Oil pares gains as OPEC sees rapid growth in rival supply

Oil rose slightly higher on Wednesday after strong Chinese factory activity, though concern over the pace of growth in US output, as well as other producing nations, meant there were limited gains. (REUTERS)
Updated 14 March 2018

Oil pares gains as OPEC sees rapid growth in rival supply

LONDON: Oil rose slightly higher on Wednesday after strong Chinese factory activity, though concern over the pace of growth in US output, as well as other producing nations, meant there were limited gains.
The Organization of the Petroleum Exporting Countries (OPEC) said in its monthly report it expects supply from non-members to grow more quickly than it had previously expected.
And US oil production is set to rise further this year, OPEC also said on Wednesday, but the crude market will continue to rebalance as cartel members and Russia trim their output in a bid to support prices.
The group also reported the first increase in oil inventories across the world’s most industrialized nations in eight months in January, a sign the impact of its coordinated output cuts may be slowly waning, and cut its forecast for demand for its own crude.
Brent crude oil futures were last up 2 cents at $64.66 a barrel by 1410 GMT, while US West Texas Intermediate (WTI) futures were up 11 cents at $60.82 a barrel.
“The OPEC report seems to illustrate that the speed of the market rebalancing is slowing,” Commerzbank strategist Carsten Fritsch said.
“(It suggests) the rebalancing can’t go much further from here and according to the OPEC report, demand for OPEC’S oil must be 33 million barrels per day for the rest of the year to get rid of any remaining oversupply.”
OPEC cut its forecast for demand for its own crude in 2018 by 250,000 bpd to 32.61 million bpd, marking the fourth consecutive decline.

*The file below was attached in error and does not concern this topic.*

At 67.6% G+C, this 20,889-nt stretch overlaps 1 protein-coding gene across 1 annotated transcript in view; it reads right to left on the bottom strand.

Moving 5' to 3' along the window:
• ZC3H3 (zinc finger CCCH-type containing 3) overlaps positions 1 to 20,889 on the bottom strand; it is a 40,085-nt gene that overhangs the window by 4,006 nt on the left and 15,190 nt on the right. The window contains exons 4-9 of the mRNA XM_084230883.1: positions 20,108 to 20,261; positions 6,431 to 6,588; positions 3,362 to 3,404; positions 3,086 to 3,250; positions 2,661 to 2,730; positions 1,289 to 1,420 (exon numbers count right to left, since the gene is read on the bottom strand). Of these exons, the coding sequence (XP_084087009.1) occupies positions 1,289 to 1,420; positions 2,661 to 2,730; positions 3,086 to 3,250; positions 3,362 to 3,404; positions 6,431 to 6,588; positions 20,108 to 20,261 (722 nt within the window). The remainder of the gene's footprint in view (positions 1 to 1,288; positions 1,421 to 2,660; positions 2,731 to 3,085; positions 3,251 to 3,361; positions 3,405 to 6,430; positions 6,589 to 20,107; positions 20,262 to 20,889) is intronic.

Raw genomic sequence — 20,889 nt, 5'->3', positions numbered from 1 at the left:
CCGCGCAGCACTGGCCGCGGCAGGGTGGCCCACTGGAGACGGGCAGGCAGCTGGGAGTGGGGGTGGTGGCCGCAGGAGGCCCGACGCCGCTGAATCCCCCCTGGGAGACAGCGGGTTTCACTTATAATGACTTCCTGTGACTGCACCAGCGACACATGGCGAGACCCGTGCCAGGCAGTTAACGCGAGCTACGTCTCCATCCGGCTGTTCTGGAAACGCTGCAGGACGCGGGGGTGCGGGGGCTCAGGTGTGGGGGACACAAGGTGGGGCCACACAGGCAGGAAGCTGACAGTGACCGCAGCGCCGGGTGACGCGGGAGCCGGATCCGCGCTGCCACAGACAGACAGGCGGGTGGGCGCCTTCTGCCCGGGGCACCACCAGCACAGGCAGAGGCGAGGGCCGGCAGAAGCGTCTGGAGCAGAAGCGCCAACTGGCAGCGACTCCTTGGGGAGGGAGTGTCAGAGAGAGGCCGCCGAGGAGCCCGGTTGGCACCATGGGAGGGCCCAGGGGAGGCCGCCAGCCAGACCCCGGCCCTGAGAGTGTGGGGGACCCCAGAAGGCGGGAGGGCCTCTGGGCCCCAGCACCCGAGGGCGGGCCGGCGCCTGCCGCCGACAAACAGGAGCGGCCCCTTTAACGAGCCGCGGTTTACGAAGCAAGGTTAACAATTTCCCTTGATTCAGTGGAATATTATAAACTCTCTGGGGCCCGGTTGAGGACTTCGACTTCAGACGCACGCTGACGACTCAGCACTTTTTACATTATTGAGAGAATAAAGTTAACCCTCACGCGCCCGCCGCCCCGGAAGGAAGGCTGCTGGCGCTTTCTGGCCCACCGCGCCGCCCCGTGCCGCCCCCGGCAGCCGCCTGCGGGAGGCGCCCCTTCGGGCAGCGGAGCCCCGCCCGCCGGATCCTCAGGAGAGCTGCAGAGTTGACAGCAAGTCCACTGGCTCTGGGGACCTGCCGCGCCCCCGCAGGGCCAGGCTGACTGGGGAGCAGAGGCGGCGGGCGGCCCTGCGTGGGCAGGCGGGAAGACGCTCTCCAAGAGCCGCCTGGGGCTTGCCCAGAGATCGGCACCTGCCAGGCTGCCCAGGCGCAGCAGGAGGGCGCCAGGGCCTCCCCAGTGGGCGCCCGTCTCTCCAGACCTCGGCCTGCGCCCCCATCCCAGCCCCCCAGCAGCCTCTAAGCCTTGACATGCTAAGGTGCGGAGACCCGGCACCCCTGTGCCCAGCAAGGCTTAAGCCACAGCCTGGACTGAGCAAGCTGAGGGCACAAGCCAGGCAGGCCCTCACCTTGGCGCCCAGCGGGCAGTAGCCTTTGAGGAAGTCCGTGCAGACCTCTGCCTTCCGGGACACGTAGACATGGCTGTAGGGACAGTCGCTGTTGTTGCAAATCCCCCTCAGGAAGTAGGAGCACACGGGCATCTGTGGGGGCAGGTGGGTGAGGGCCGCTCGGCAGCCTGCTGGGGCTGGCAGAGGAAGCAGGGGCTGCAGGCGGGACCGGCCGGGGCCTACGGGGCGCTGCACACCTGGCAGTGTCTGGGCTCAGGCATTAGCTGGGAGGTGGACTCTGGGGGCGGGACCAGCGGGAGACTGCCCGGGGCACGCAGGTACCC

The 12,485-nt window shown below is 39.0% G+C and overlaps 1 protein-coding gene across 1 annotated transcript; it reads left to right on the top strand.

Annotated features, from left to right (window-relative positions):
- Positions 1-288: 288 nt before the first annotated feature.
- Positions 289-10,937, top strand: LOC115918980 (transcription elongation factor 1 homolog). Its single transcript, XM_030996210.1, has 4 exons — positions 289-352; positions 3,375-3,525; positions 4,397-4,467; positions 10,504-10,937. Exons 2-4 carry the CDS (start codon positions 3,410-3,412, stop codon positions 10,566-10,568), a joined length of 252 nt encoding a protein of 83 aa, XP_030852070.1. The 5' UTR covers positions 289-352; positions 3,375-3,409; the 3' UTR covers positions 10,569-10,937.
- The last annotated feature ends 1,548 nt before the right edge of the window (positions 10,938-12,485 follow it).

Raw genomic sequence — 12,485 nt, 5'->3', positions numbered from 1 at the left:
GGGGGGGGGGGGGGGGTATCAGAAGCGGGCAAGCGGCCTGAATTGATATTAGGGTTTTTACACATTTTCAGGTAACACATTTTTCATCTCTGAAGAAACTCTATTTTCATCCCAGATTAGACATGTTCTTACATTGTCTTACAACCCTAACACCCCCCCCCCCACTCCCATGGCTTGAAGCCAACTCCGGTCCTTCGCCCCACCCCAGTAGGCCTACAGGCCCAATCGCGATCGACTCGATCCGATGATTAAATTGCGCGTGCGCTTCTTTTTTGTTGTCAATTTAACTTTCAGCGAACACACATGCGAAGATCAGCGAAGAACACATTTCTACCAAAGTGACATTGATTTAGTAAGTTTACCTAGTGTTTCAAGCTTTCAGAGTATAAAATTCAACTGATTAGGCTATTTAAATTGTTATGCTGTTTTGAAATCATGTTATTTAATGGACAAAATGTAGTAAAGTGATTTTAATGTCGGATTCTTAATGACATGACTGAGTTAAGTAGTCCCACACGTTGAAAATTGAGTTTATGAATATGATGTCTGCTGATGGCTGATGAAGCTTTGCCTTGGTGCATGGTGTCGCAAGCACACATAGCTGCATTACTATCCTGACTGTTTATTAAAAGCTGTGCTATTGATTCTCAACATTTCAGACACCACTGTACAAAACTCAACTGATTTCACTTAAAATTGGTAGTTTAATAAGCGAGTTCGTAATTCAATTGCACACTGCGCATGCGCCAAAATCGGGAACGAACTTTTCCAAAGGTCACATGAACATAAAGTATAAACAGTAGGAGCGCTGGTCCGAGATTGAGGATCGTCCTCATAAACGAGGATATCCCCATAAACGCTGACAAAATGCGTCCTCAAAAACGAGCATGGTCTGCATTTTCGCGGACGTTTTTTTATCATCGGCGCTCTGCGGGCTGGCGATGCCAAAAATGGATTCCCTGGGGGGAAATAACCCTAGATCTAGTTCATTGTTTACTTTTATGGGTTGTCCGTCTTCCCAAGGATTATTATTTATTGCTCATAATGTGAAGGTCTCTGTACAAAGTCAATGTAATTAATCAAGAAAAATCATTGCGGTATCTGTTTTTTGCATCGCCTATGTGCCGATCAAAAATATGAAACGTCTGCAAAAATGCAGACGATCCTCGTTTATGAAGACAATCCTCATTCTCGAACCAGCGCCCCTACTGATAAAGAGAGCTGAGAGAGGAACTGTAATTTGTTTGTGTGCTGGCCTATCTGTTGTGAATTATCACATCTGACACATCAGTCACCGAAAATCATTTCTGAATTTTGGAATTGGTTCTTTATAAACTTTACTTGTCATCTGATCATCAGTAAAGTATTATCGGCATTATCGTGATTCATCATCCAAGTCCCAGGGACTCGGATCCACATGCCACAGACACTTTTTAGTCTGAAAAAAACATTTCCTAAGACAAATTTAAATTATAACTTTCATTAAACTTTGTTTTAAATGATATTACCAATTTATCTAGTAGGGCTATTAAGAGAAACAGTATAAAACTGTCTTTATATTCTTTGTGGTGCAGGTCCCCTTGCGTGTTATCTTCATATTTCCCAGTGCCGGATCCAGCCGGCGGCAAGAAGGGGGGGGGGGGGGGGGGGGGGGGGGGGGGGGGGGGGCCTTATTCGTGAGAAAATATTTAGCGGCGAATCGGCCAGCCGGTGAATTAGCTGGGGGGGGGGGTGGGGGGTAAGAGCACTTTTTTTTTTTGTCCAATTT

Earlier in the day, oil prices got a boost from a broader investor push into commodities after Chinese data showed the world’s largest importer of raw materials saw industrial production grow more than expected over the first two months of the year.
ING commodities strategist Oliver Nugent said the Chinese industrial output was “reinforcing that bullish narrative” across the commodities market, including oil.
Rising US output, as well as seasonally low demand, mean US crude inventories rose by 1.2 million barrels in the week to March 9 to 428 million barrels, the American Petroleum Institute said on Tuesday.
Seasonal demand patterns for crude and refined products mean the market may only be weeks away from a run of declines.
“We are now only two to four weeks away from when weekly oil inventory data will start to draw again which should be supportive for oil prices,” SEB commodities strategist Bjarne Schieldrop said.
Weekly US crude production figures will be published by the Energy Information Administration (EIA) later on Wednesday.


Scammers fool Britons with investment firm clones, says trade body

Updated 28 November 2020

Scammers fool Britons with investment firm clones, says trade body

  • Losses amounted to 9.4 million pounds ($12.56 million) between March and mid-October

LONDON: More than 200 British retail investors have lost nearly 10 million pounds ($13.4 million) in total to sophisticated investment scams since a government lockdown in March to fight the COVID-19 pandemic, a trade body said on Saturday.
Fraudsters cloned genuine investment management firms’ websites and documentation, and advertised fake products on sham price comparison websites and on social media, the Investment Association said.
Greater financial uncertainty and more time spent online have likely contributed to the increase in scams, industry sources say.
Losses amounted to 9.4 million pounds ($12.56 million) between March and mid-October, the IA said, based on information it got from member firms which had been cloned.
“In a year clouded in uncertainty, organized criminals have sought opportunity in misfortune by attempting to con investors out of their hard-earned savings,” Chris Cummings, chief executive of the Investment Association said.
The investment management industry was working closely with police and regulators to stop the scams, he added.
Britain’s Action Fraud warned earlier this month that total reported losses from all types of investment fraud came to 657 million pounds between September 2019 and September 2020, a rise of 28% from a year ago. Reports spiked between May and September, following Britain’s first national lockdown, the national fraud and cybercrime reporting center added.